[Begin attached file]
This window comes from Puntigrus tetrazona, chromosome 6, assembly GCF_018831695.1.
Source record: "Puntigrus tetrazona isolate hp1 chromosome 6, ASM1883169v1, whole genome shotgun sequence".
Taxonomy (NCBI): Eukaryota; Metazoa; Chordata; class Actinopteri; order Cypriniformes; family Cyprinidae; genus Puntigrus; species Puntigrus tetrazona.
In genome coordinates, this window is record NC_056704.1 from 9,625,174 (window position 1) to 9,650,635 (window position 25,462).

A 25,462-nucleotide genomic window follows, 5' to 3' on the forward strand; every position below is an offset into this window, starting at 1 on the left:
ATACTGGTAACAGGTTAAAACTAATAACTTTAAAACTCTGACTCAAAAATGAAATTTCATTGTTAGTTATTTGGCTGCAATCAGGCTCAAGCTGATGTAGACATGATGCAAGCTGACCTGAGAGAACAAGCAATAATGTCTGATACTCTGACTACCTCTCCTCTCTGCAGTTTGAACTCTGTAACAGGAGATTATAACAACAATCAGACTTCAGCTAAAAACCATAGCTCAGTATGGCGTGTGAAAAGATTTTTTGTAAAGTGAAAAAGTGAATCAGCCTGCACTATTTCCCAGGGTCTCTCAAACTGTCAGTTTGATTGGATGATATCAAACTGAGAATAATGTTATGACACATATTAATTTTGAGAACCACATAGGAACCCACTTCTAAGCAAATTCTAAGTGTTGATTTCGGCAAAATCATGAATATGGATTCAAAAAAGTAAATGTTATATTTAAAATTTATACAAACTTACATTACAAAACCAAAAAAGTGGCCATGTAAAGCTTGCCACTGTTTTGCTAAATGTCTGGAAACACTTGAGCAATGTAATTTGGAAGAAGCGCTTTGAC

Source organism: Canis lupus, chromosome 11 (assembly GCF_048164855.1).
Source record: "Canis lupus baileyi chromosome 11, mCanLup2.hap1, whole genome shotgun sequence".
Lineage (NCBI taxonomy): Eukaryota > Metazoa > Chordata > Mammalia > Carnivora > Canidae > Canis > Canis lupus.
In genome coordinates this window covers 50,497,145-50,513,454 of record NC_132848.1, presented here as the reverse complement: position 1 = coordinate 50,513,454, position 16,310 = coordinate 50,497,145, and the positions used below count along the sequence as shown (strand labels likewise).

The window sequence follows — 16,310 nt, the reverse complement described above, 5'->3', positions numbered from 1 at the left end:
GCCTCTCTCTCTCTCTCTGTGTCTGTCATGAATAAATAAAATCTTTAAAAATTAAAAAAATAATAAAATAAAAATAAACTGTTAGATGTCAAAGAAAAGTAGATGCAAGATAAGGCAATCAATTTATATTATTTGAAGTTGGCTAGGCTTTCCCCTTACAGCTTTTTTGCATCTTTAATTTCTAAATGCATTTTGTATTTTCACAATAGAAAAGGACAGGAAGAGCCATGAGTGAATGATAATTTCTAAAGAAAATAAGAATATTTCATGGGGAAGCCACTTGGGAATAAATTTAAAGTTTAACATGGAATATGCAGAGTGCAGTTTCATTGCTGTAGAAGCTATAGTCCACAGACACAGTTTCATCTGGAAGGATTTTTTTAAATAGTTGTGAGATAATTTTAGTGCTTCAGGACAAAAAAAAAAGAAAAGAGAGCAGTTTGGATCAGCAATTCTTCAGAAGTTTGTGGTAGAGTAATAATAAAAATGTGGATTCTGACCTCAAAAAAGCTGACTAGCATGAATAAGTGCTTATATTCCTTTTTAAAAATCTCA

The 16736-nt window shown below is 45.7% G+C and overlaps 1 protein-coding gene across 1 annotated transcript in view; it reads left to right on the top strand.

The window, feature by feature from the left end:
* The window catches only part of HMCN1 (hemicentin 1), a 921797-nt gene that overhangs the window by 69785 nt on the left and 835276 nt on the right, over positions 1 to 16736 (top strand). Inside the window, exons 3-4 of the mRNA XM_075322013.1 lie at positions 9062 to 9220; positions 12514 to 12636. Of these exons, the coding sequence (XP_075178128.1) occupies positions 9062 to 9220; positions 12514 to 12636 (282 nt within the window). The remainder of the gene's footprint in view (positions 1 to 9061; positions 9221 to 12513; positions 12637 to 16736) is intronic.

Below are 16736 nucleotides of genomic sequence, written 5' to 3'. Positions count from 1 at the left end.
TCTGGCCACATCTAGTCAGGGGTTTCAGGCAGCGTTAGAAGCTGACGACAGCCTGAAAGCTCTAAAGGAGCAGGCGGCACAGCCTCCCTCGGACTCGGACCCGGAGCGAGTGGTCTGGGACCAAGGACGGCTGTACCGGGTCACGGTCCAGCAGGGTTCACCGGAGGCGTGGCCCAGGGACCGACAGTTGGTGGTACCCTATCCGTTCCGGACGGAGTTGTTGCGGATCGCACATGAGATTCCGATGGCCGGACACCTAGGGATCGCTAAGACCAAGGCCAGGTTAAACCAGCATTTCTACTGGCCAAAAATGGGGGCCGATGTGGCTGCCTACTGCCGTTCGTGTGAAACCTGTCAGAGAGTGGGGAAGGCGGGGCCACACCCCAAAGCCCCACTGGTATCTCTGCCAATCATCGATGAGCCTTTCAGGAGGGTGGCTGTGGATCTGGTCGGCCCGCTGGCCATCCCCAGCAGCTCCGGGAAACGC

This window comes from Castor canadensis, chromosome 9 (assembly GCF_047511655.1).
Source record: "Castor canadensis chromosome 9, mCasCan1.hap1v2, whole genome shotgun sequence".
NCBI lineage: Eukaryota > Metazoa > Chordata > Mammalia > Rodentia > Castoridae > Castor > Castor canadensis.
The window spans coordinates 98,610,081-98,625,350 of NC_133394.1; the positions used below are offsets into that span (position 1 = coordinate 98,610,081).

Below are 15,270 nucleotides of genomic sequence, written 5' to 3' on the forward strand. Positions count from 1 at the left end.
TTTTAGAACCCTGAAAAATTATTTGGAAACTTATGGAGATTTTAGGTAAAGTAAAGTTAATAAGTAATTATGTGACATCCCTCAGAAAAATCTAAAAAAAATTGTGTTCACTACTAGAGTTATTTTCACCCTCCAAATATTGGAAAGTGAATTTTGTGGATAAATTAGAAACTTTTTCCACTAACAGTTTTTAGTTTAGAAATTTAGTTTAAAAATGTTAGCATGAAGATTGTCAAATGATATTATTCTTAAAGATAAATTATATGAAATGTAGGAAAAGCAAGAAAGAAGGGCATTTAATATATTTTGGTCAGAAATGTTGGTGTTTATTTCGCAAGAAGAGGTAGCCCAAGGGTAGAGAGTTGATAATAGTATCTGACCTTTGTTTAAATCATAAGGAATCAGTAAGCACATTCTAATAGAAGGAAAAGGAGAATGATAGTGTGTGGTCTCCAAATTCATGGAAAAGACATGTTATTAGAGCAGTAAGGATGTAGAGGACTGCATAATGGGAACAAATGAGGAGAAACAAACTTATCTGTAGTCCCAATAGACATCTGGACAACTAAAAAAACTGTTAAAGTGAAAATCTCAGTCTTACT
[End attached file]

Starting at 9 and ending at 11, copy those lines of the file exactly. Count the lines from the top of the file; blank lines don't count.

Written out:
Lineage (NCBI taxonomy): Eukaryota > Metazoa > Chordata > Mammalia > Carnivora > Canidae > Canis > Canis lupus.
In genome coordinates this window covers 50,497,145-50,513,454 of record NC_132848.1, presented here as the reverse complement: position 1 = coordinate 50,513,454, position 16,310 = coordinate 50,497,145, and the positions used below count along the sequence as shown (strand labels likewise).

The window sequence follows — 16,310 nt, the reverse complement described above, 5'->3', positions numbered from 1 at the left end: